This article is part of a series and ongoing reporting on Latinx communities in North Carolina. Click here to read more.
What is the story you tell yourself about migrants to our state, our nation? Is it shaped by our lore around the American dream and the land of plenty?
Ricky Hurtado, the co-founder of LatinxEd, knows only North Carolina as home. He is the son of immigrants. Immigrants, he says, “who fled a civil war, not to choose the American dream, but to escape a nightmare.”
The journey to America is too often dangerous and scary.
About a year ago, on June 17, 2019, I visited Casa Tochan — a shelter for adult, male migrants in Mexico City — with teachers from across North Carolina.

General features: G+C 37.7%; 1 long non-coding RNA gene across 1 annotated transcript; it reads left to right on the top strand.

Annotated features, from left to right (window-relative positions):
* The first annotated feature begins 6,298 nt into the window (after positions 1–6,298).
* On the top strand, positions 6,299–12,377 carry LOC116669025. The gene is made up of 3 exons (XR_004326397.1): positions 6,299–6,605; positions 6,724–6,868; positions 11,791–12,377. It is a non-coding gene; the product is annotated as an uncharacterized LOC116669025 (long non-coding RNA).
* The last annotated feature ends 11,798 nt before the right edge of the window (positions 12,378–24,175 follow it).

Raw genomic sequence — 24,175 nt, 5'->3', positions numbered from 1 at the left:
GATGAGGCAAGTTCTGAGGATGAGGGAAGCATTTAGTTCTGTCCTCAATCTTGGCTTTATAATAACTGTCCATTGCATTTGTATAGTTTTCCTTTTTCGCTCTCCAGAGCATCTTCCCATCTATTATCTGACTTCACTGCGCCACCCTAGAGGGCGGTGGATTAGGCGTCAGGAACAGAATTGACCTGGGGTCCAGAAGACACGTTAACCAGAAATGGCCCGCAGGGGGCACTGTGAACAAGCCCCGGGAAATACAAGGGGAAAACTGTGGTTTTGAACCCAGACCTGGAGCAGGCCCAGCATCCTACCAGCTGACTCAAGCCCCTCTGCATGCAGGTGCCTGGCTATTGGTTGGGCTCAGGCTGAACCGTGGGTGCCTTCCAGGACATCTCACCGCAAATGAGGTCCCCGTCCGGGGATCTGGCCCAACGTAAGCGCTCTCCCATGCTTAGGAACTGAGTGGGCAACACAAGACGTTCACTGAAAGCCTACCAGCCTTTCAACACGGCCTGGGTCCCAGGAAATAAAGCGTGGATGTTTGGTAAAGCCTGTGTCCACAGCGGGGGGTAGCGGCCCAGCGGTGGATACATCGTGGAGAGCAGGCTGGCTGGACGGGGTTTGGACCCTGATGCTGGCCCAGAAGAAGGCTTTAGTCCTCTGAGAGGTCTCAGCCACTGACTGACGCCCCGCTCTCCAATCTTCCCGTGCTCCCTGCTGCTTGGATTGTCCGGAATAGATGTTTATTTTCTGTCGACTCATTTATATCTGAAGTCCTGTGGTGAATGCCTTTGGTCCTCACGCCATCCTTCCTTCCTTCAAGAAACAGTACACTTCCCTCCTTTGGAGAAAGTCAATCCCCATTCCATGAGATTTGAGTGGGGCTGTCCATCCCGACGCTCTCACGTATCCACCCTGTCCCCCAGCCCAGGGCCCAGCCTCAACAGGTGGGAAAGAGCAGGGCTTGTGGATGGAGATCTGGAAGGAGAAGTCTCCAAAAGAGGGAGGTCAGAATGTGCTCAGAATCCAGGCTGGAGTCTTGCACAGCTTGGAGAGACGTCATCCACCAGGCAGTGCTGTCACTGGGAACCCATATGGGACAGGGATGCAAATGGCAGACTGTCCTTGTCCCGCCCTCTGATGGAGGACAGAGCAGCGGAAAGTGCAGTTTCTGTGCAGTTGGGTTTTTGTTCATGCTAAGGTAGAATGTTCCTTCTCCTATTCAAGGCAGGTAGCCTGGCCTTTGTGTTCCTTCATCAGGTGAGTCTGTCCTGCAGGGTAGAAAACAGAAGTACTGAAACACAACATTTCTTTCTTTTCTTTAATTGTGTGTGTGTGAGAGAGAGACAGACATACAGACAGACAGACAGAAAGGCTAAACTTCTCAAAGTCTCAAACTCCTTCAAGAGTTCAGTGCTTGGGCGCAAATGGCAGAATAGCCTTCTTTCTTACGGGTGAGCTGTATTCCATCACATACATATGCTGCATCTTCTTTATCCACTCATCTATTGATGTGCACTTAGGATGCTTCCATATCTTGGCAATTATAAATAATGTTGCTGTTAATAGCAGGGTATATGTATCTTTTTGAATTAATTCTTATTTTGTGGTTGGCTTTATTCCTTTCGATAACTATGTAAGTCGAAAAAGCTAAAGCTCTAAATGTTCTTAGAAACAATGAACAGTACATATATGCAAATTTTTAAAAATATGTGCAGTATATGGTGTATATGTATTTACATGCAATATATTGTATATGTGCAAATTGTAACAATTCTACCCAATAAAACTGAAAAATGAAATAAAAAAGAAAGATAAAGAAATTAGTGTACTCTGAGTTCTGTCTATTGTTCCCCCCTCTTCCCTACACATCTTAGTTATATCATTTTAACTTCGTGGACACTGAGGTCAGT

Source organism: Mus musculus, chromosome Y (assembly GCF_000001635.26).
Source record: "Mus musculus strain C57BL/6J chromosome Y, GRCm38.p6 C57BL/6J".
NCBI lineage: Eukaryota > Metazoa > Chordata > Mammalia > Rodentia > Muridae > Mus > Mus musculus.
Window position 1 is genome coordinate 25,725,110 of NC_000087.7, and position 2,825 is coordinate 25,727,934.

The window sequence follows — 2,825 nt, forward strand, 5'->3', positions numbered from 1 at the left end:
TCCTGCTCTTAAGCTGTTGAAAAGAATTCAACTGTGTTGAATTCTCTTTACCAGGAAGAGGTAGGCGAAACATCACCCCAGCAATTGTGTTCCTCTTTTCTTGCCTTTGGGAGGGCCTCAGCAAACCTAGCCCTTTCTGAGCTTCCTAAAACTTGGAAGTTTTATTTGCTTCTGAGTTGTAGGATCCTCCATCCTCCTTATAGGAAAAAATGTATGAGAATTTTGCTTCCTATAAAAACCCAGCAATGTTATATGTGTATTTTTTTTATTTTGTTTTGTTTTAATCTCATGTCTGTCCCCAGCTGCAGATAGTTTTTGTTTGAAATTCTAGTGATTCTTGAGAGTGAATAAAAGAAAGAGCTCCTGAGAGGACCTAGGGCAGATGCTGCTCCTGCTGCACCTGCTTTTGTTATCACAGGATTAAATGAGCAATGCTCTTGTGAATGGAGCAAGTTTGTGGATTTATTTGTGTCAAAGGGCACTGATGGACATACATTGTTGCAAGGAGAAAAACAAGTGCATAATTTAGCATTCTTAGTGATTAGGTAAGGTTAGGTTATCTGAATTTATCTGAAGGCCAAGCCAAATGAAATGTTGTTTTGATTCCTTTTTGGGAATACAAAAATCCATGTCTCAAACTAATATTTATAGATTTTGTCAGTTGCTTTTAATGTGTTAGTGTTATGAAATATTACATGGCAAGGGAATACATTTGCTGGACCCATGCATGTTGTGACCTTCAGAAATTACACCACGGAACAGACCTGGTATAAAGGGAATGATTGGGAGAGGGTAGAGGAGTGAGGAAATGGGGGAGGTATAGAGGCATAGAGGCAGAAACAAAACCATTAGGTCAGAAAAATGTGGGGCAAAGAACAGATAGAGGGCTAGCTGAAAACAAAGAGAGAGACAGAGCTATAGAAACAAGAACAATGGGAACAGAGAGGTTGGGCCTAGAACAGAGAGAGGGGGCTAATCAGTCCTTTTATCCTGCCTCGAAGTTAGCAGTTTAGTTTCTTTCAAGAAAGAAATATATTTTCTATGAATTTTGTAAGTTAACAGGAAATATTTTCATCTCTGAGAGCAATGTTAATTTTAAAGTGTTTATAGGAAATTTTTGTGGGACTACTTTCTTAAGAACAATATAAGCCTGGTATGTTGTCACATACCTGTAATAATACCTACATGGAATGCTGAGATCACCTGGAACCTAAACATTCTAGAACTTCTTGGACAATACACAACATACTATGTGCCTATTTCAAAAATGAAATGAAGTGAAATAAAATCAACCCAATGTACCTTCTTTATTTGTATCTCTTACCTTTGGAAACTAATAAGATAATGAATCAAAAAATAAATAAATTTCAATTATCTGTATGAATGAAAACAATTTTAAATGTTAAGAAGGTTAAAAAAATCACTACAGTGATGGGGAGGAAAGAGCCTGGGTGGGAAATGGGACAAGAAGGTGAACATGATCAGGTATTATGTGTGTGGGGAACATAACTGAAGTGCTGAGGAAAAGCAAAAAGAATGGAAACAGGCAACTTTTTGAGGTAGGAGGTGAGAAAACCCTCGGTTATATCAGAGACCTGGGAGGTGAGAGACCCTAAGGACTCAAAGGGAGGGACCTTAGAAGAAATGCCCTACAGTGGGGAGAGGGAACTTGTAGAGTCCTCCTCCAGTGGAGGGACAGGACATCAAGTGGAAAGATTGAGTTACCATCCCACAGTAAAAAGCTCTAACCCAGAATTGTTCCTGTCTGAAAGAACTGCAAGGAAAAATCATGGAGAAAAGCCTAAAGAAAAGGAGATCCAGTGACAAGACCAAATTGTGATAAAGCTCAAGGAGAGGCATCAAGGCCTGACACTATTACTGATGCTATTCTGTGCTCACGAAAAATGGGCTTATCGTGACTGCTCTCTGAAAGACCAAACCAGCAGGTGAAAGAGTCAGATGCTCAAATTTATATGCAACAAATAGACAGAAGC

1,789 miles. 28 days. Listen to this migrant’s story. In his own words. Unedited.
For me, and for many of the teachers on the trip, taking 30 minutes and listening to this story changed our perceptions about immigration. It helped us understand that the “one story” we tell ourselves about immigration and the American dream is for too many not the story at all.
Behind the Story
Mebane Rash wrote this article and recorded the migrant’s story. Carol Bono translated and produced the video.